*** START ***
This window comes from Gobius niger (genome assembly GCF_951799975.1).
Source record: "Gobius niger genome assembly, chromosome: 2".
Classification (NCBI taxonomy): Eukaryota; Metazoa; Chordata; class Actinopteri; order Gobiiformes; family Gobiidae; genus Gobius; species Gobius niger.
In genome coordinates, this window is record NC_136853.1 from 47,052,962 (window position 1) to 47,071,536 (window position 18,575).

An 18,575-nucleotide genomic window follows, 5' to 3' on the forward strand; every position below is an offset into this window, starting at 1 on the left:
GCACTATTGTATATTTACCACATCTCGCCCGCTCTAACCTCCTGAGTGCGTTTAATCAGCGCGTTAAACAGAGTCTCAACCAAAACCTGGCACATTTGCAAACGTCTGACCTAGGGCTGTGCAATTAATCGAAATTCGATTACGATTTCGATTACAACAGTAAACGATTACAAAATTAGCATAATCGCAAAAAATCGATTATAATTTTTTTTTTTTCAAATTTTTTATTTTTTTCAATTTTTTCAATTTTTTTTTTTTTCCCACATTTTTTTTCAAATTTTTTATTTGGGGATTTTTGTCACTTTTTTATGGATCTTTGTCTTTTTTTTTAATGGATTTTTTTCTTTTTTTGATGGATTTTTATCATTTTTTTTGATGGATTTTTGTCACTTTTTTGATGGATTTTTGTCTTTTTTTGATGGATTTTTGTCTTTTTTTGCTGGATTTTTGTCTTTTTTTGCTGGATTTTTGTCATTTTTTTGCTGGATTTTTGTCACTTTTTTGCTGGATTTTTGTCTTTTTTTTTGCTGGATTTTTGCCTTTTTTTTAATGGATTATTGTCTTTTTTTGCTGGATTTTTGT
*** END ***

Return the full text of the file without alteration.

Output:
This window comes from Gobius niger (genome assembly GCF_951799975.1).
Source record: "Gobius niger genome assembly, chromosome: 2".
Classification (NCBI taxonomy): Eukaryota; Metazoa; Chordata; class Actinopteri; order Gobiiformes; family Gobiidae; genus Gobius; species Gobius niger.
In genome coordinates, this window is record NC_136853.1 from 47,052,962 (window position 1) to 47,071,536 (window position 18,575).

An 18,575-nucleotide genomic window follows, 5' to 3' on the forward strand; every position below is an offset into this window, starting at 1 on the left:
GCACTATTGTATATTTACCACATCTCGCCCGCTCTAACCTCCTGAGTGCGTTTAATCAGCGCGTTAAACAGAGTCTCAACCAAAACCTGGCACATTTGCAAACGTCTGACCTAGGGCTGTGCAATTAATCGAAATTCGATTACGATTTCGATTACAACAGTAAACGATTACAAAATTAGCATAATCGCAAAAAATCGATTATAATTTTTTTTTTTTCAAATTTTTTATTTTTTTCAATTTTTTCAATTTTTTTTTTTTTCCCACATTTTTTTTCAAATTTTTTATTTGGGGATTTTTGTCACTTTTTTATGGATCTTTGTCTTTTTTTTTAATGGATTTTTTTCTTTTTTTGATGGATTTTTATCATTTTTTTTGATGGATTTTTGTCACTTTTTTGATGGATTTTTGTCTTTTTTTGATGGATTTTTGTCTTTTTTTGCTGGATTTTTGTCTTTTTTTGCTGGATTTTTGTCATTTTTTTGCTGGATTTTTGTCACTTTTTTGCTGGATTTTTGTCTTTTTTTTTGCTGGATTTTTGCCTTTTTTTTAATGGATTATTGTCTTTTTTTGCTGGATTTTTGT